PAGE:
- Cinnamon. Buy a new jar just for these cookies. Like all spices, if it's been opened for more than a couple of months it will be stale - replace your spices regularly!
- Orange zest. Optional buts adds a delicious citrus sweetness and aroma to the cookies.
- In a large mixing bowl whisk the flour, cinnamon, salt and baking powder.
- Stir in one cup of the porridge oats.
- In a small bowl, prepare your flax egg.
- In a blender, whizz up the sugars and remaining oatmeal.
- Using a hand whisk, stand mixer or electric mixer, blend butter and maple syrup in a large bowl for a couple of minutes.
- In two lots, add the dry ingredients of flour, salt, baking powder and unprocessed oatmeal.
- Then mix in the flax seed egg, vanilla and sugar/oatmeal blended mixture using a hand mixer or food mixer with the paddle attachment on medium speed.
- Fold in the raisins.
- You will have a very stiff cookie dough. Note: if dough seems too thick or you still have patches of flour showing (you shouldn't), add a little almond milk or non-dairy milk.
- Line a large cookie sheet with parchment paper.
- Using a cookie scoop or spoon, scoop dough, dropping them onto the baking tray. You can make larger or small cookies, depending on how many you want to make.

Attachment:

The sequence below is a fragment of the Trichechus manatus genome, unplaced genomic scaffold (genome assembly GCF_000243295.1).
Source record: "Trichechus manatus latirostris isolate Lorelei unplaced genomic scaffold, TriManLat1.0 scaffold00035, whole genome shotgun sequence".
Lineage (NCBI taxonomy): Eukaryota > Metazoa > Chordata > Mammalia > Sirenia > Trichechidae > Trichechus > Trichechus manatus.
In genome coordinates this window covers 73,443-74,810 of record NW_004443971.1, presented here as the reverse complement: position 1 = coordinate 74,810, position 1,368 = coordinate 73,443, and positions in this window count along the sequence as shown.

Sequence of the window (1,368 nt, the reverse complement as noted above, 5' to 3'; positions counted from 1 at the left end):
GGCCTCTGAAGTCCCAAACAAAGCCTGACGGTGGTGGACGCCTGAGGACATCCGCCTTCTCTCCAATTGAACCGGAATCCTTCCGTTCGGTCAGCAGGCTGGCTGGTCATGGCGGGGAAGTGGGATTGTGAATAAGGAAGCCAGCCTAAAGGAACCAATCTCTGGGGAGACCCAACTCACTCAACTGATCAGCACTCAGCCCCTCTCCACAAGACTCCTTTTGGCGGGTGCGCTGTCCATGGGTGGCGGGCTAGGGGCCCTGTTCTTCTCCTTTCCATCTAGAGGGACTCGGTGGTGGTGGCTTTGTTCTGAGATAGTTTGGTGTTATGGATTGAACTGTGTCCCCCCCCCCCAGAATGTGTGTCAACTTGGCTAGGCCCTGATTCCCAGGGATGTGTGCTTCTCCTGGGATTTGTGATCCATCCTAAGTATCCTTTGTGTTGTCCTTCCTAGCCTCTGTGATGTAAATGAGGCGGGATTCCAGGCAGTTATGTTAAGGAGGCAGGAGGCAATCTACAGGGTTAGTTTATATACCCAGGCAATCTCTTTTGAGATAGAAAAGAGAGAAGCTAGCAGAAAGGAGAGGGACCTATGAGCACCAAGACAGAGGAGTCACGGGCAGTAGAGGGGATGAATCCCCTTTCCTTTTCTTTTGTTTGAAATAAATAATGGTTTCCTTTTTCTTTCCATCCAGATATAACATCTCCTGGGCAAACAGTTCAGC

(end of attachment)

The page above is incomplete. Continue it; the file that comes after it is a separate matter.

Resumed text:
- Side note: If you want your cookies to be a little more uniform, lightly dust your hands with flour, and roll between your hands into cookie dough balls.
- Gently flatten cookies a little.
- Bake cookies for between 10-12 minutes or until lightly golden brown.
- Leave to stand for a minute before placing on a wire cooling rack to cool.
- These will keep for 7-10 days in an airtight container
Try my other delicious vegan cookies
- The best Chocolate Chip Cookies, as large as saucers!
- Easy Vegan Shortbread
- Levain-style Cookies
- Tangy Lemon Cookies
- Easy Anzac Cookies
- Lofthouse Copy Cat Cookies
- Chocolate Chip Oatmeal Cookies
- 1¼ cups Oatmeal coarse
- 6 tablespoon Brown Sugar soft
- ⅙ cup White sugar
- ¾ cup Plain Flour or Gluten Free
- ½ teaspoon Salt
- ¼ teaspoon Baking Powder
- 1 teaspoon Cinnamon
- 100 g Butter vegan
- 1 tablespoon Maple Syrup
- ½ tablespoon Ground Flaxseed whisked with 1 tablespoon water
- 1 teaspoon Vanilla Extract
- 1 cup Raisins
- Orange Zest optional
- Preheat oven to 180c.
- In a bowl, sieve together the flour, cinnamon, salt and baking powder. Add 1 cup of the oatmeal and mix.
- In a blender, process the white and brown sugars, along with remaining ¼ cup of the oatmeal, until fine.
- In a large bowl using hand whisk or food mixer, blend butter and maple syrup. Then add the blended oatmeal/sugar mixture in two lots until blended. Add flax egg and vanilla, mix for another minute.
- Incorporate the dry ingredients in two lots until thoroughly mixed, then, using a wooden spoon, fold in the raisins The mixture will be pretty stiff at this point.
- Roll the mixture into balls, you can make them as large or as small as you like, I like to make them slightly smaller than golf balls. Place them onto a lined baking sheet and flatten them down. They won’t spread out much during baking, so again you can choose to make them as chunky or flat as you want.
- Bake for between 10-12 minutes or until just turning light golden. Don’t overbake!Cool on a wire rack, then eat!